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FILE PHOTO - Nigerian President Muhammadu Buhari speaks during German President Joachim Gauck's visit to the State House in Abuja, Nigeria February 11, 2016. REUTERS/Afolabi Sotunde/File Photo


ABUJA (Reuters) - President Muhammadu Buhari asked parliament on Sunday to extend his medical leave, his office said in a statement, deepening suspicions among many Nigerians that his health is worse than officials are admitting publicly.

The statement did not say how much extra time Buhari was seeking off. He had been due to return to work on Monday after taking more than two weeks' leave for medical checks in Britain.

"President Muhammadu Buhari has written to the National Assembly today, February 5, 2017, informing of his desire to extend his leave in order to complete and receive the results of a series of tests recommended by his doctors," Sunday's statement said.

Buhari's extended leave could further erode confidence in his administration, already under pressure from investors to let Nigeria's currency float freely to try to revive an oil-driven economy now is at its weakest in 25 years.

Meanwhile, in the northeast, a humanitarian crisis threatens millions, ridden by conflict with Islamic insurgents Boko Haram.

The president "is not in any serious medical condition," said Buhari's spokesman Garba Shehu by phone, adding there was no expected date for Buhari's return. He declined to give details of the medical checks.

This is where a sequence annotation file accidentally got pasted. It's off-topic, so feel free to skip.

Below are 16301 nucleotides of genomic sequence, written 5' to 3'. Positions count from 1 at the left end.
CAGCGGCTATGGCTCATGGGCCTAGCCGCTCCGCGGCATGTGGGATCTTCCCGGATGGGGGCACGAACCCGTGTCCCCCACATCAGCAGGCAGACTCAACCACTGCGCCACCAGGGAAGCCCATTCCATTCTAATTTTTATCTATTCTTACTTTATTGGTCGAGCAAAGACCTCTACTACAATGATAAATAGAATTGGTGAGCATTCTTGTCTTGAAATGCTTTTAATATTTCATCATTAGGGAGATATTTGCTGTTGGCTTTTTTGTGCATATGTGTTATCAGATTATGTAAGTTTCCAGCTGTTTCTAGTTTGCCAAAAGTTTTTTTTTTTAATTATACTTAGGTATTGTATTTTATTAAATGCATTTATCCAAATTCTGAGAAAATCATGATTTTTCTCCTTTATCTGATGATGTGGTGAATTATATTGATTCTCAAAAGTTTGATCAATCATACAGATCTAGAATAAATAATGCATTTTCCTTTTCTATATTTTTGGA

Some Nigerians took to social media demanding more details on the president's health.

"If Buhari isn't healthy enough to be president, he should resign and go and rest with his family," said Twitter user @Flappizy.

As rumours swirled last month that Buhari was gravely ill, his office urged Nigerians to disregard what it said were false and subversive messages.

Buhari also spent nearly two weeks in London last June for treatment for an ear infection, stoking concerns for his health now.

Buhari's predecessor, Goodluck Jonathan, was sworn in after the death in 2010 of President Umaru Yar'Adua. His illness created a power vacuum that was filled by Jonathan, his vice president, only after three months of political infighting.

(Reporting by Paul Carsten; Additional reporting by Felix Onuah; Editing by Richard Lough/Ruth Pitchford)

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